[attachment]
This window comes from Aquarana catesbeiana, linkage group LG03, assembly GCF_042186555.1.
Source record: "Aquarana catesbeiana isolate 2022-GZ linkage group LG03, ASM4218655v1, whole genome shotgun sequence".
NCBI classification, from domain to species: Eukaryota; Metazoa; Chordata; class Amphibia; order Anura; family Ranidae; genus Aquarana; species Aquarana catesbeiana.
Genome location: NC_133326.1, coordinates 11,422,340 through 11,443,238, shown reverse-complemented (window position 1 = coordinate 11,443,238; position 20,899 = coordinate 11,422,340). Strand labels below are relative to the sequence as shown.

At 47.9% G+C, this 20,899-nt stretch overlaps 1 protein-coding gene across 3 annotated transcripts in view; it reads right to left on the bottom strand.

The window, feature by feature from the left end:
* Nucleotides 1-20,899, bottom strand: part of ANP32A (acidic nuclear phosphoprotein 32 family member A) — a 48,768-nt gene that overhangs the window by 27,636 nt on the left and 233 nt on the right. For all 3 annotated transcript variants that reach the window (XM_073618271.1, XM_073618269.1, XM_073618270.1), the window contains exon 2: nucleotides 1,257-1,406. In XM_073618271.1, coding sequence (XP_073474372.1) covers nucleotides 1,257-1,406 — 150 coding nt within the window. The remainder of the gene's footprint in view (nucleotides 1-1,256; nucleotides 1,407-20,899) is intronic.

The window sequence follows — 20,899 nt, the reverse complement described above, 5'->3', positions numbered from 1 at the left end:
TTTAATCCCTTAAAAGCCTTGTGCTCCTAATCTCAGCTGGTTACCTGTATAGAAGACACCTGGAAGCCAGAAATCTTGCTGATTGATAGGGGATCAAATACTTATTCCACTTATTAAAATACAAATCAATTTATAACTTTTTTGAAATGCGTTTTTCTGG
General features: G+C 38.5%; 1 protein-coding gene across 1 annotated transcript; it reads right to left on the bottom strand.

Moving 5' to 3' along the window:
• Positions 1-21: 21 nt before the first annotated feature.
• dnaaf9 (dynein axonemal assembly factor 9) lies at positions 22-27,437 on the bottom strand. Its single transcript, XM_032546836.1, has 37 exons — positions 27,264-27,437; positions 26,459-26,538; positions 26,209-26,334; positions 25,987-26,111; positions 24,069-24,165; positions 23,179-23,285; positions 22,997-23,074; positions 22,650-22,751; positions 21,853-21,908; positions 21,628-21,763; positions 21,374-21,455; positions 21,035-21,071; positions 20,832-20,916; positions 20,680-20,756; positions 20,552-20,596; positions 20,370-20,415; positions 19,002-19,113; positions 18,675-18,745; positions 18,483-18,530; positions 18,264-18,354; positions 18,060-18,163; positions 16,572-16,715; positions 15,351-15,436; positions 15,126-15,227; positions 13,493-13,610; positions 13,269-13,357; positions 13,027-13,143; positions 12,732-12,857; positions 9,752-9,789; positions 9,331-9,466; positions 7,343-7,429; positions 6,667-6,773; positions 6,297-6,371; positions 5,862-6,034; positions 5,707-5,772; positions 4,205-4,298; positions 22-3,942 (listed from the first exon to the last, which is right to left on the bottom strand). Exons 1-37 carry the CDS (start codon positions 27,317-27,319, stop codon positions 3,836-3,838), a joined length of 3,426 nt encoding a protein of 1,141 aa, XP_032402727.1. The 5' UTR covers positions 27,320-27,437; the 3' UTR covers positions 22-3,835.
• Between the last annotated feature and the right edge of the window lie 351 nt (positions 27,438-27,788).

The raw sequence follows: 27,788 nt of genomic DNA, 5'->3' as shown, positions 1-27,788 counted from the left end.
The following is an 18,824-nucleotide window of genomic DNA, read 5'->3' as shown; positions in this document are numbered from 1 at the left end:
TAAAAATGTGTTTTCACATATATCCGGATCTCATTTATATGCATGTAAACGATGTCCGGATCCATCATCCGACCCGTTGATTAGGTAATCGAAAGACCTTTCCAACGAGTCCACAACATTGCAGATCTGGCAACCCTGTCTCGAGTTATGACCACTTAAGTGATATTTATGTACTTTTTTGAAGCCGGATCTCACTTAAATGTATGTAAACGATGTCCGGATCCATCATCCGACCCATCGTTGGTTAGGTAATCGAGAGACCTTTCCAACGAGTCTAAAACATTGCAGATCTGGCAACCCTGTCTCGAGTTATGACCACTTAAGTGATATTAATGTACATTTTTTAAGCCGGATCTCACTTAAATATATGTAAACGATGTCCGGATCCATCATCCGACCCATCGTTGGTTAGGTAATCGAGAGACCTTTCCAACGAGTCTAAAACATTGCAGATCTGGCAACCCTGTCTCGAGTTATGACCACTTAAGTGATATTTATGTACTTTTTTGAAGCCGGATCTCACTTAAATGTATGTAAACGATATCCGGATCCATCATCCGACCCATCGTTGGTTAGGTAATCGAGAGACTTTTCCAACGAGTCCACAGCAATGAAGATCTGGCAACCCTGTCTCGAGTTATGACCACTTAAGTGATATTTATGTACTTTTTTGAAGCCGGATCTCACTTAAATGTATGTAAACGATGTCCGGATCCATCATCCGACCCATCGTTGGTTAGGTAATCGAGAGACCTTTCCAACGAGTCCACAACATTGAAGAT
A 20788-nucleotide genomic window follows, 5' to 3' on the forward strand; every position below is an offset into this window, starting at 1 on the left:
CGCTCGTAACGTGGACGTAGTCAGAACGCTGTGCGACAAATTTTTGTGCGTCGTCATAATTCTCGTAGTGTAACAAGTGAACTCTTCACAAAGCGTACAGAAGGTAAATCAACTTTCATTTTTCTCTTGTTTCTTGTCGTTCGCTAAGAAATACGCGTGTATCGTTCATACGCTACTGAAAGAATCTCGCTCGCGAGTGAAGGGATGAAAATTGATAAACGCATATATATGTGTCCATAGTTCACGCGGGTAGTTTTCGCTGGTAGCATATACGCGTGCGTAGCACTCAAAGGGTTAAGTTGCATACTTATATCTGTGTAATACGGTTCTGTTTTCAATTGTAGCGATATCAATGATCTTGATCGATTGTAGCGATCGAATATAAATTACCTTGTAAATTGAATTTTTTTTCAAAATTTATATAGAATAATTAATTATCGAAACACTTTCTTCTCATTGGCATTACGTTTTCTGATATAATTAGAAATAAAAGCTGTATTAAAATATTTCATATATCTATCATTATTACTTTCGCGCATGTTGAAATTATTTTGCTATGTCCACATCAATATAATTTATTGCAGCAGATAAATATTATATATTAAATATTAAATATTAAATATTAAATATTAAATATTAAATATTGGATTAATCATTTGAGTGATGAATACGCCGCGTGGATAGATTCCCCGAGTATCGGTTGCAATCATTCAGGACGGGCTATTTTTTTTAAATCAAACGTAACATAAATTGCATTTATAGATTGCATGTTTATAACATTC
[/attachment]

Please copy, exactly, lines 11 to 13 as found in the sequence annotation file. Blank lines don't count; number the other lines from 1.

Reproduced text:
Moving 5' to 3' along the window:
• Positions 1-21: 21 nt before the first annotated feature.
• dnaaf9 (dynein axonemal assembly factor 9) lies at positions 22-27,437 on the bottom strand. Its single transcript, XM_032546836.1, has 37 exons — positions 27,264-27,437; positions 26,459-26,538; positions 26,209-26,334; positions 25,987-26,111; positions 24,069-24,165; positions 23,179-23,285; positions 22,997-23,074; positions 22,650-22,751; positions 21,853-21,908; positions 21,628-21,763; positions 21,374-21,455; positions 21,035-21,071; positions 20,832-20,916; positions 20,680-20,756; positions 20,552-20,596; positions 20,370-20,415; positions 19,002-19,113; positions 18,675-18,745; positions 18,483-18,530; positions 18,264-18,354; positions 18,060-18,163; positions 16,572-16,715; positions 15,351-15,436; positions 15,126-15,227; positions 13,493-13,610; positions 13,269-13,357; positions 13,027-13,143; positions 12,732-12,857; positions 9,752-9,789; positions 9,331-9,466; positions 7,343-7,429; positions 6,667-6,773; positions 6,297-6,371; positions 5,862-6,034; positions 5,707-5,772; positions 4,205-4,298; positions 22-3,942 (listed from the first exon to the last, which is right to left on the bottom strand). Exons 1-37 carry the CDS (start codon positions 27,317-27,319, stop codon positions 3,836-3,838), a joined length of 3,426 nt encoding a protein of 1,141 aa, XP_032402727.1. The 5' UTR covers positions 27,320-27,437; the 3' UTR covers positions 22-3,835.